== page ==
AUSTIN, Texas - Invasive “crazy ants” are displacing fire ants in areas across the southeastern United States, according to researchers at The University of Texas at Austin. It’s the latest in a history of ant invasions from the southern hemisphere and may prove to have dramatic effects on the ecosystem of the region.
The “ecologically dominant” crazy ants are reducing diversity and abundance across a range of ant and arthropod species — but their spread can be limited if people are careful not to transport them inadvertently, according to Ed LeBrun, a research associate with the Texas invasive species research program at the Brackenridge Field Laboratory in the College of Natural Sciences.
The study by LeBrun and his colleagues was published in Biological Invasions.
“When you talk to folks who live in the invaded areas, they tell you they want their fire ants back,” said LeBrun. “Fire ants are in many ways very polite. They live in your yard. They form mounds and stay there, and they only interact with you if you step on their mound.”
LeBrun said that crazy ants, by contrast, “go everywhere.” They invade people’s homes, nest in crawl spaces and walls, become incredibly abundant and damage electrical equipment.
The crazy ants were first discovered in the U.S. in 2002 by a pest control operator in a suburb of Houston, and have since established populations in 21 counties in Texas, 20 counties in Florida, and a few sites in southern Mississippi and southern Louisiana.
In 2012 the species was formally identified as Nylanderia fulva, which is native to northern Argentina and southern Brazil. Frequently referred to as Rasberry crazy ants, these ants recently have been given the official common name “Tawny crazy ants.”
The Tawny crazy ant invasion is the most recent in a series of ant invasions from South America brought on by human movement. The Argentine ant invaded through the port of New Orleans in about 1891. In 1918 the black imported fire ant showed up in Mobile, Ala. Then in the 1930s, the red imported fire ant arrived in the U.S. and began displacing the black fire ant and the Argentine ants.
The UT researchers studied two crazy ant invasion sites on the Texas Gulf Coast and found that in those areas where the Tawny crazy ant population is densest, fire ants were eliminated. Even in regions where the crazy ant population is less dense, fire ant populations were drastically reduced. Other ant species, particularly native species, were also eliminated or diminished.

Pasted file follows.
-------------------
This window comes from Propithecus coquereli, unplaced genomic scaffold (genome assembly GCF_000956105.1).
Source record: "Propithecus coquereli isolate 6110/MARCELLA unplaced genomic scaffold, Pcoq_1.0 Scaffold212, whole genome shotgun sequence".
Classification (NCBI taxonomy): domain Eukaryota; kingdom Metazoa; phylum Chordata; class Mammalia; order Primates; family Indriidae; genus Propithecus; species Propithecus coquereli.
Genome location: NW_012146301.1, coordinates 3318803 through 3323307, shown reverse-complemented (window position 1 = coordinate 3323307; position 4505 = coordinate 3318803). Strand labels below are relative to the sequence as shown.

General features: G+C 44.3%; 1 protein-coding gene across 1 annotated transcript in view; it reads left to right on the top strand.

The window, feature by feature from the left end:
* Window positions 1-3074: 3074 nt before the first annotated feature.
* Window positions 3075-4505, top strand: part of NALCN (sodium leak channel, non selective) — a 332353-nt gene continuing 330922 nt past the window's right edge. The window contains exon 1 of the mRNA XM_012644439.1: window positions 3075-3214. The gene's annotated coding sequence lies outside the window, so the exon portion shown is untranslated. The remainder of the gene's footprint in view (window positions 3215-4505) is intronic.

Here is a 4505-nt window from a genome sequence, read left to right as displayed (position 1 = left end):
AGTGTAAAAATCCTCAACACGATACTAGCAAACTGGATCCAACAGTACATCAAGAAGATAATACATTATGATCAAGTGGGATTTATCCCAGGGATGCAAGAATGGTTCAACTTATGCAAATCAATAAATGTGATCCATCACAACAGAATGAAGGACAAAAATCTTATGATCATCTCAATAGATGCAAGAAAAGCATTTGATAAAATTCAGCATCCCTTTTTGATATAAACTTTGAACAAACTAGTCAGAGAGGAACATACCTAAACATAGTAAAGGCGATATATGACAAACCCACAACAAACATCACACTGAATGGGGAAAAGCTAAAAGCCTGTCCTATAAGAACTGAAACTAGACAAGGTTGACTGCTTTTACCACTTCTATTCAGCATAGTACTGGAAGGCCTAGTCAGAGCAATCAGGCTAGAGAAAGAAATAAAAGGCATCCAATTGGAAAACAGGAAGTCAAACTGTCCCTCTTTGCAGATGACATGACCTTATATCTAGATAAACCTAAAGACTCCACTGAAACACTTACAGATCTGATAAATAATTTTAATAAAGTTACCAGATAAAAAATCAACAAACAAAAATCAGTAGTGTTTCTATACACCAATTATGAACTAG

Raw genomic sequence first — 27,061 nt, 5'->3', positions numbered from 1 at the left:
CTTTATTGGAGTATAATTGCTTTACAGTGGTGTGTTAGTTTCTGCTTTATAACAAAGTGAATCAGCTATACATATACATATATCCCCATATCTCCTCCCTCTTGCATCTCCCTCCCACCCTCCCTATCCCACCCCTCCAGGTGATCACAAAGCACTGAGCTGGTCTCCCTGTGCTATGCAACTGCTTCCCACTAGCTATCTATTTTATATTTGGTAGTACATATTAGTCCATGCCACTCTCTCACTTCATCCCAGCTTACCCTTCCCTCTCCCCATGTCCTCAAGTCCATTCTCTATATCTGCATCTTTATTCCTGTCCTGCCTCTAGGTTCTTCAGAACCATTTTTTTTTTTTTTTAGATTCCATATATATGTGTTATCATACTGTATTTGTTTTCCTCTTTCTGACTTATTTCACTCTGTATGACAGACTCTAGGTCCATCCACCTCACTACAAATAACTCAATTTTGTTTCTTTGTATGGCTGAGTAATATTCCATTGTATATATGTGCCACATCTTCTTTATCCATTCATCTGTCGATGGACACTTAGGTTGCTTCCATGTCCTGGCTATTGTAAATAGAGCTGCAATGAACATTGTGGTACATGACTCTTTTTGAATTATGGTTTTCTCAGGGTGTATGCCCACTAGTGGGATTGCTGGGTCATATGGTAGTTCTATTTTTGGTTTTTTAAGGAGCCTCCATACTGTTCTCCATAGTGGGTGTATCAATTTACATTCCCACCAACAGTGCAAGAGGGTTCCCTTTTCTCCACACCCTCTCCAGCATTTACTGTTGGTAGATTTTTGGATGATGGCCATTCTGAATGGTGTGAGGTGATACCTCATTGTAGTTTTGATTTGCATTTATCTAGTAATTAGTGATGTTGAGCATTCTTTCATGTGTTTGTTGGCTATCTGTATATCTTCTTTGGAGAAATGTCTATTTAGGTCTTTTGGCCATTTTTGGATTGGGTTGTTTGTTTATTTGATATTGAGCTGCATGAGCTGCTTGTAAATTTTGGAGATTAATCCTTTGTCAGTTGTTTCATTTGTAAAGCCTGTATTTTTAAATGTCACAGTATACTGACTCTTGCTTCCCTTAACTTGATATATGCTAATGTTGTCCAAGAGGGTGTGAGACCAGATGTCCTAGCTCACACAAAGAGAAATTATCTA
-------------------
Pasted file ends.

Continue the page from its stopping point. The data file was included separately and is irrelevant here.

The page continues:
LeBrun said crazy ants are much harder to control than fire ants. They don’t consume most of the poison baits that kill fire ant mounds, and they don’t have the same kinds of colony boundaries that fire ants do. That means that even if they’re killed in a certain area, the supercolony survives and can swarm back over the area.
“They don’t sting like fire ants do, but aside from that they are much bigger pests,” he said. “There are videos on YouTube of people sweeping out dustpans full of these ants from their bathroom. You have to call pest control operators every three or four months just to keep the infestation under control. It’s very expensive.”
LeBrun said that in northern Argentina and southern Brazil, where the ants are native, populations are likely held in check by other ant species and a variety of natural enemies. In the U.S. there is no such natural control.
Here the crazy ants can attain densities up to 100 times as great as all other ants in the area combined. In the process, they monopolize food sources and starve out other species. LeBrun said the crazy ants, which are omnivorous, may also directly attack and kill other ant and arthropod species.
The overall result is a significant reduction in abundance and biodiversity at the base of the food chain, which is likely to have implications for the ecosystem as a whole.
“Perhaps the biggest deal is the displacement of the fire ant, which is the 300 pound gorilla in Texas ecosystems these days,” said LeBrun. “The whole system has changed around fire ants. Things that can’t tolerate fire ants are gone. Many that can have flourished. New things have come in. Now we are going to go through and whack the fire ants and put something in its place that has a very different biology. There are going to be a lot of changes that come from that.”
LeBrun said a great deal about the Tawny crazy ants remains unknown, including their potential range. So far, most of the colonies are in fairly wet environments with mild winters, near the coast, so it may be the case that they can’t thrive in drier or colder climates, and that fire ants will remain dominant in those areas.
The spread of the Tawny crazy ants may also be limited, even within the more hospitable climates, by caution from humans. The reproductive members of the species don’t fly. So when left to their own devices, crazy ant colonies can only advance about 200 meters a year. That means they’re dependent on humans to colonize new areas.
“They are opportunistic nesters,” said LeBrun. “They can take up residence in everything from a house plant, to an empty container left outside, to an RV. So they’re easily transported by us. But the flip side of that is that if people living in or visiting invaded areas are careful and check for the crazy ants when moving or going on longer trips, they could have a huge impact on the spread.” Nursery products also appear to be a key way these ants spread, so both buyers and sellers should be watchful for these ants.
LeBrun said that cutting down on the number of transplantation events could slow the spread by years or decades. And that extra time could give the ecosystem time to adapt and researchers time to develop better control methods.
“We can really make a difference,” he said, “but we need to be careful, and we need to know more.”
For more information, contact: Daniel Oppenheimer, College of Natural Sciences, 512 745 3353; Edward LeBrun, email@example.com, (512) 471-2825.